Category Archives: food blog

SEPTEMBER SALAD….TOMATO, PAN ROASTED CORN, THYME AND RANCH WITH RED ONION

0007September is in full swing,  moving us from Summer into Fall and presenting us with some of the best produce of the season.  Tomatoes are fantastic.  Corn is amazing.  Herbs are full of flavor.  It’s right before that old fashioned “Harvest Tyme” so what better time (pun intended) to create a seasonal salad that NEVER tastes as good as right now.  Corn is PAN ROASTED and cut off the cob, mixed with sweet sun ripened  tomatoes, red onion, fresh thyme (more time, i think i have too much TIME on my hands, sorry folks couldn’t resist that bit of corn (more puns, stop!!!). Toss it all with a simple Ranch style dressing and you have a great bowl of salad.  A Celebration of September!  You can make this any time of the year but it will never taste as good as it does right now..unless you’re in the southern Hemisphere. Then you will enjoy this in a few month when your Summer is ending.  I live at the central Jersey Shore and we have farms, lots of local farms that until the first frosts of the upcoming Fall will be giving us wonderful fruits and vegetables. We are called the GARDEN STATE for a reason. Contrary to the usual media images of  the urban areas of this state, we have farms.  Lots of them.  And in September they are giving us their best.  Find some farm fresh tomatoes and corn OR maybe you grow your own!  Follow my recipe and serve this salad to your family and friends.  Let’s go into the kitchen!!!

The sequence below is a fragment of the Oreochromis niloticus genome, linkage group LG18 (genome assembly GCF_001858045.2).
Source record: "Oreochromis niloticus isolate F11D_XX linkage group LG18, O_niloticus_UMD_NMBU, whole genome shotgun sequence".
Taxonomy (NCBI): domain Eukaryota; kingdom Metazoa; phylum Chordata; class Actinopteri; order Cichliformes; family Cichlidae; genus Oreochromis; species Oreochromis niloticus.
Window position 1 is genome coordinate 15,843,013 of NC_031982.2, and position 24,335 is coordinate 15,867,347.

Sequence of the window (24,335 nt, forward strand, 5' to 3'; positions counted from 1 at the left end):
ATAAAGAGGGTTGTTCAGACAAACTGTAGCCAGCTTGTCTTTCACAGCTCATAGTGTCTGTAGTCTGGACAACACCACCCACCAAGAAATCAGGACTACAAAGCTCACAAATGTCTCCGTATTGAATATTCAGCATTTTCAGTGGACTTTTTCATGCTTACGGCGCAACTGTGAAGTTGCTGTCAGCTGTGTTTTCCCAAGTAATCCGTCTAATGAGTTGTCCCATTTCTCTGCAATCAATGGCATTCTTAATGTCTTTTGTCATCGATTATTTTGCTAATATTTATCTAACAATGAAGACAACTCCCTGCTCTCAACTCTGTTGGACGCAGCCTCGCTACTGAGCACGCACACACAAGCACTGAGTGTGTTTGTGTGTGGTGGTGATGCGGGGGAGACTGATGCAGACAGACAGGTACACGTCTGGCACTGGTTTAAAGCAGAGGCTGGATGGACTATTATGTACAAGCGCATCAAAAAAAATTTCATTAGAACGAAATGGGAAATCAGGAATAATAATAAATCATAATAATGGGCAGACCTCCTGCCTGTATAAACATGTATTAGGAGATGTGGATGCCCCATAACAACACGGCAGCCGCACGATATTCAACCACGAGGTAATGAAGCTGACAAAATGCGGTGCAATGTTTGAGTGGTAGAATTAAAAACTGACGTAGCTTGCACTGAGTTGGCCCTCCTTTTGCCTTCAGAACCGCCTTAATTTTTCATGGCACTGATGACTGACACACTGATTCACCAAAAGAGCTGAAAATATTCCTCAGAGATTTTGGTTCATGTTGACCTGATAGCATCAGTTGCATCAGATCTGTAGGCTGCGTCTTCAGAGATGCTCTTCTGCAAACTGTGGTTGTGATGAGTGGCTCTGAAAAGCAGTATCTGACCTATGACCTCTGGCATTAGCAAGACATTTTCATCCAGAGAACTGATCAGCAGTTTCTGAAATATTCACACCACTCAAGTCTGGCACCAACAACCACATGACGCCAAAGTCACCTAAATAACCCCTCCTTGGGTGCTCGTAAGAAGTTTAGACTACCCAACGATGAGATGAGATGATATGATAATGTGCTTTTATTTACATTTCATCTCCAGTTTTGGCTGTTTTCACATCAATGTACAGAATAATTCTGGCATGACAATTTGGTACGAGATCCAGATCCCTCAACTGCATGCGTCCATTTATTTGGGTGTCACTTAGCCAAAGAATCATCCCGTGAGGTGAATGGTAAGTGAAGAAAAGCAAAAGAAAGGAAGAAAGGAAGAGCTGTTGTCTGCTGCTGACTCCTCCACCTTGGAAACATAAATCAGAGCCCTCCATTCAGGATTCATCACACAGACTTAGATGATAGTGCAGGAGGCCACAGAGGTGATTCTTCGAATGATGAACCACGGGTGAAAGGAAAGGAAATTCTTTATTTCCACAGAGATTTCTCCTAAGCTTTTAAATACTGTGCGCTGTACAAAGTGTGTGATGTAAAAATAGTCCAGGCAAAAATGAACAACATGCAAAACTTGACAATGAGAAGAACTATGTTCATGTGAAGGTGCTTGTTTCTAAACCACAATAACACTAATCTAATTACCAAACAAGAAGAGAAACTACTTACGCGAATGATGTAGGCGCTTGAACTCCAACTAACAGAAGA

TOMATO GRILLED CORN THYME AND RED ONION SALAD WITH RANCH DRESSING

TIME : 1 hour                         SERVES: 4-6

RANCH STYLE DRESSING

1/2 CUP BUTTERMILK

1/3 CUP SOUR CREAM

2 TBS. HELLMAN’S MAYONAISE (OR DUKE’S)

2 TBS. OLIVE OIL

1/2 TSP GRANULATED GARLIC

1 TBS. BROWN MUSTARD

1 TSP. APPLE CIDER VINEGAR

1 1/2 TBS. HONEY

2 DASHES TABASCO SAUCE

KOSHER SALT TO TASTE

FRESH GROUND BLACK PEPPER TO TASTE

whisk ALL the ingredients together till smooth and creamy.  Taste for seasoning.  Cover and leave at room temperature until the Salad is ready to “dress”.

 

SALAD

5-6 EARS OF CORN (or 2 1/2 Cups of Frozen, Drained Canned )

2 TBS. OLIVE OIL

1 MEDIUM RED ONION, SMALL DICED

2 RIPE SEASONAL TOMATOES, DICED

2  TBS. CHOPPED FRESH THYME

SALT, PEPPER

In a hot cast iron pan lightly oil the pan and fit 3 ears of corn and let it char on one side.  Turn and do this with all the ears of corn until they are all nicely charred.  When they have cooled down strip the ear of its corn by holding it vertically in a bowl (with a damp paper towel under it to keep it from moving!)using a sharp knife cut off all the kernels from the ear.  When you are done add the fresh of the ingredients to the bowl.  Season with Salt and Pepper.Then pour the dressing over it all.  Blend well.   Taste for seasoning.Chill for at least 1 hour then serve.   Taste for seasoning.

A fitting salad to usher out the growing season and warm weather!!  Happy Cooking!

 

 

 

 

 

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ZUCCHINI AND SPINACH PASTINA..FROM MY KITCHEN TO YOURS